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Benign biliary strictures: utility of novel biodegradable biliary stents in surgically altered anatomy
Benign biliary strictures are traditionally managed by placement of either plastic stents or, more recently, fully covered self-expandable metal stents (FcSEMs)  . Though effective, plastic stents need replacement every 2 – 3 months, whereas FcSEMs need removal in 6 – 9 months, both requiring repeat endoscopic retrograde cholangiopancreatography (ERCP). Surgically altered anatomy makes ERCP challenging, and these patients require either a percutaneous approach or balloon-assisted endoscopy with specially designed biliary instruments.
An 80-year-old man presented with cholangitis. He had previously undergone gastrectomy with Roux-en-Y gastrojejunostomy for gastric cancer. Imaging revealed common bile duct (CBD) stones and a distal CBD stricture ([Fig. 1]). As conventional ERCP was not possible, he underwent percutaneous transhepatic biliary drainage, radiological sphincteroplasty, and stone removal. However, he continued to have recurrent cholangitis when the external drain was clamped, thus requiring long-term external drainage. Following multidisciplinary team discussion, diagnostic percutaneous cholangioscopy followed by placement of biodegradable stents was planned.
An initial cholangiogram via the indwelling biliary drain revealed a focal distal CBD stricture ([Video 1]). The biliary drain was exchanged for an 8-Fr sheath, followed by the insertion of two 180 cm wires. The cholangioscope was passed over one of the wires to visualize the stricture, which looked benign. SpyBite (Boston Scientific, Marlborough, Massachusetts, USA) biopsies were taken. Two 8-Fr biodegradable stents were then placed. The biopsies did not show any evidence of malignancy and liver biochemistry returned to normal. Magnetic resonance imaging after 6 months showed resolution of the stricture with some degraded stent particles. Another scan after 3 months revealed a clear duct ([Fig. 2]).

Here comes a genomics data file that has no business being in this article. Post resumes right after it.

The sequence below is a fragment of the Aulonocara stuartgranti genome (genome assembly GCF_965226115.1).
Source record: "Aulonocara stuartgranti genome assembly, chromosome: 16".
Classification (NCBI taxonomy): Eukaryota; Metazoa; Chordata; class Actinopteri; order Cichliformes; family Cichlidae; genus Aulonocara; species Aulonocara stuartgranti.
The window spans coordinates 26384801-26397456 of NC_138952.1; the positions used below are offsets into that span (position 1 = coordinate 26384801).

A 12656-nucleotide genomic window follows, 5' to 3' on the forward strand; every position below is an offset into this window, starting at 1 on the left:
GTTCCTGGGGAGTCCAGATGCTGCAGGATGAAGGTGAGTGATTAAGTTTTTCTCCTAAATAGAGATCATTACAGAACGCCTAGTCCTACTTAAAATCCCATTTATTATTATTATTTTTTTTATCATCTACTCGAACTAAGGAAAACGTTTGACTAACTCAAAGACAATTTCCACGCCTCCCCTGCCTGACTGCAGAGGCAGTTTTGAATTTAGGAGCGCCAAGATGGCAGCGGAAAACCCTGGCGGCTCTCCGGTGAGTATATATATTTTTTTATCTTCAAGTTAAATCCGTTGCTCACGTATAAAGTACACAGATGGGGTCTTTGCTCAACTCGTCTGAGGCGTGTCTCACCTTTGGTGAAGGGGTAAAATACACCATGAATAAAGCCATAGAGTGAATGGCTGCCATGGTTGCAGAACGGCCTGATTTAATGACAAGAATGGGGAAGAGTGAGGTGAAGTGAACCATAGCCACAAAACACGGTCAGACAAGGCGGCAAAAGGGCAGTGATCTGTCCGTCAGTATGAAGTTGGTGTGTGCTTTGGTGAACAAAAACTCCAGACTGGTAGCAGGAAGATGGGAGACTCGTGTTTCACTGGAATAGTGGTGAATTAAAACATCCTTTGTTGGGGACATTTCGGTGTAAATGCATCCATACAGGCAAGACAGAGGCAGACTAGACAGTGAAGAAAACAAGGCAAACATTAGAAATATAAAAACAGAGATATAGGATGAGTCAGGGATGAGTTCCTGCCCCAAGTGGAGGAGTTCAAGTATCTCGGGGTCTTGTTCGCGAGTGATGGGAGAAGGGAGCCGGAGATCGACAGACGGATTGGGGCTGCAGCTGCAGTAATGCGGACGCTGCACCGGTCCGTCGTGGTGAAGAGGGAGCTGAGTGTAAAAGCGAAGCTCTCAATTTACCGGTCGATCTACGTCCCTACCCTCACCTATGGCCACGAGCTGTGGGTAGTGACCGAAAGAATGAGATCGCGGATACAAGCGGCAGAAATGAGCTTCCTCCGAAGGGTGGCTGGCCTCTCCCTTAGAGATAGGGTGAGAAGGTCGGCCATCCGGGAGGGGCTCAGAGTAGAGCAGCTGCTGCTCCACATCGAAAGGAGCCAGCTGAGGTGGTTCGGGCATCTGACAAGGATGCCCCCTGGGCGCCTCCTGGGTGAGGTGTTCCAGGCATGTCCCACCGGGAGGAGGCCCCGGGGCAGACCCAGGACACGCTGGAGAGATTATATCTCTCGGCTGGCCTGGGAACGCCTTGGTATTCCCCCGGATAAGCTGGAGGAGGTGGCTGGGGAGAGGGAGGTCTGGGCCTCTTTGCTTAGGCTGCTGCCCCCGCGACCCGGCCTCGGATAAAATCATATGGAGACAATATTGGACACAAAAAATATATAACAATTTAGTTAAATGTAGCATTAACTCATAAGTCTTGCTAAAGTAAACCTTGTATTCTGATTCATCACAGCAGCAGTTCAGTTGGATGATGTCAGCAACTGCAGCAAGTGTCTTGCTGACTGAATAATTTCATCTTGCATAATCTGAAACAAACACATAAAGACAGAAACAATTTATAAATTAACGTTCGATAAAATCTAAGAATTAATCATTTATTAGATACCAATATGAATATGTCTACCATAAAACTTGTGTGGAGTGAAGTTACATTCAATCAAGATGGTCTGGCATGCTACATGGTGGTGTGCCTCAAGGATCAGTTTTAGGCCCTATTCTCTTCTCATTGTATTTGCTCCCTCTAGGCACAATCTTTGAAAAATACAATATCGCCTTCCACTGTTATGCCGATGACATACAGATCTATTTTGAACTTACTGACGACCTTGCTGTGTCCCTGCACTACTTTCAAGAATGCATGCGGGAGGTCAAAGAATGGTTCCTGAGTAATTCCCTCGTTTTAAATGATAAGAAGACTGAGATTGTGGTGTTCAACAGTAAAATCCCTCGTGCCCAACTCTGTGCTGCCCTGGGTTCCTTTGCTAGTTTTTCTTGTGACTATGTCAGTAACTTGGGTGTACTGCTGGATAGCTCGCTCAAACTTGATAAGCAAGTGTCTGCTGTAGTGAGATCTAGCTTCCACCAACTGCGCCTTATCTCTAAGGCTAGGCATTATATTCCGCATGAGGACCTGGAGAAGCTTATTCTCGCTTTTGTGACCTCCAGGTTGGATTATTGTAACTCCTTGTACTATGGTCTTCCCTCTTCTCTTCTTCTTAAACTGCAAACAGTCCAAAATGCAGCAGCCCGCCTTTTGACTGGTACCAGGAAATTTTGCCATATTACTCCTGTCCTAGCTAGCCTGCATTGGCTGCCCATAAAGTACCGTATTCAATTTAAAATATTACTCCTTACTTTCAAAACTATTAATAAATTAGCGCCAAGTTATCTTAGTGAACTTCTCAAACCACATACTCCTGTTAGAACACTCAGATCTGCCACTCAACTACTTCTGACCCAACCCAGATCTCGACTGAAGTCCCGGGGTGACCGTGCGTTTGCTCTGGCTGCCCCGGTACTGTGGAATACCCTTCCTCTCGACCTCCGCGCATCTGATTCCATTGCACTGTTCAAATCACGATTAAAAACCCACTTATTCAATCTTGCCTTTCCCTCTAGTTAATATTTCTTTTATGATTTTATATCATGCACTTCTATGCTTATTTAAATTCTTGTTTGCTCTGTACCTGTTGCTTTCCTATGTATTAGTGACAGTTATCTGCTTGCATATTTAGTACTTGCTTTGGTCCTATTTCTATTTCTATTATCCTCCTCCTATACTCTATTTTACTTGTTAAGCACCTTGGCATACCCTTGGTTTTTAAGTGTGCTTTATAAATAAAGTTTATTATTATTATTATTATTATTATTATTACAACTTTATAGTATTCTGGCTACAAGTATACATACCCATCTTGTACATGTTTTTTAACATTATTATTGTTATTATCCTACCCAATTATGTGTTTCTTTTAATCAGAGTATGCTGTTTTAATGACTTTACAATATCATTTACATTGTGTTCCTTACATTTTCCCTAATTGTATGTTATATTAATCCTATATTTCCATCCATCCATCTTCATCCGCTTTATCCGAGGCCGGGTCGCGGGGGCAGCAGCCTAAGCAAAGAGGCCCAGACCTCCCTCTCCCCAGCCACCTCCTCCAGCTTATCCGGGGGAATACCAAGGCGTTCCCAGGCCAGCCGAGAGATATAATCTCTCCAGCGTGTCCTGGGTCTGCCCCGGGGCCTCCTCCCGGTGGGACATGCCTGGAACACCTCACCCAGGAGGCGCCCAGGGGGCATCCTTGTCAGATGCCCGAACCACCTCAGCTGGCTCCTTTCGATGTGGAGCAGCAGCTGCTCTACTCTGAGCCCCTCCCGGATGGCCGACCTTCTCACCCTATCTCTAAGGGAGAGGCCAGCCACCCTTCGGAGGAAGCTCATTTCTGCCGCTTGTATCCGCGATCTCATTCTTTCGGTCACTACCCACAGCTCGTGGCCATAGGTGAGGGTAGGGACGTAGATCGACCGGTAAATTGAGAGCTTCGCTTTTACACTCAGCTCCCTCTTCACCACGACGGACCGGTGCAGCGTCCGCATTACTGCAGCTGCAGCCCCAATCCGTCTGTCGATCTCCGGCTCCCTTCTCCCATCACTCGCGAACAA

Video 1 Common bile duct stricture and placement of biodegradable stents.
Biodegradable stents are a novel alternative to conventional stents in highly selected cases, and can be placed both endoscopically or percutaneously. They are made of polydioxanone and have been licensed for use in the esophagus and lower gastrointestinal tract  . They degrade via hydrolysis with variable degradation times: slow (11 weeks), medium (20 days), and fast (12 days). They have a helicoidal shape to facilitate bile flow on the outer surface while supporting ductal flow. There have been no significant complications other than a few reported cases of cholangitis due to degraded stent particles.
This case demonstrates the importance of considering novel biodegradable stents in cases of biliary obstruction with altered surgical anatomy. Biodegradable stents offer the improved patency of metal stents, but obviate the need for repeat, complex interventions required to remove or exchange them.
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Article published online:
01 October 2020
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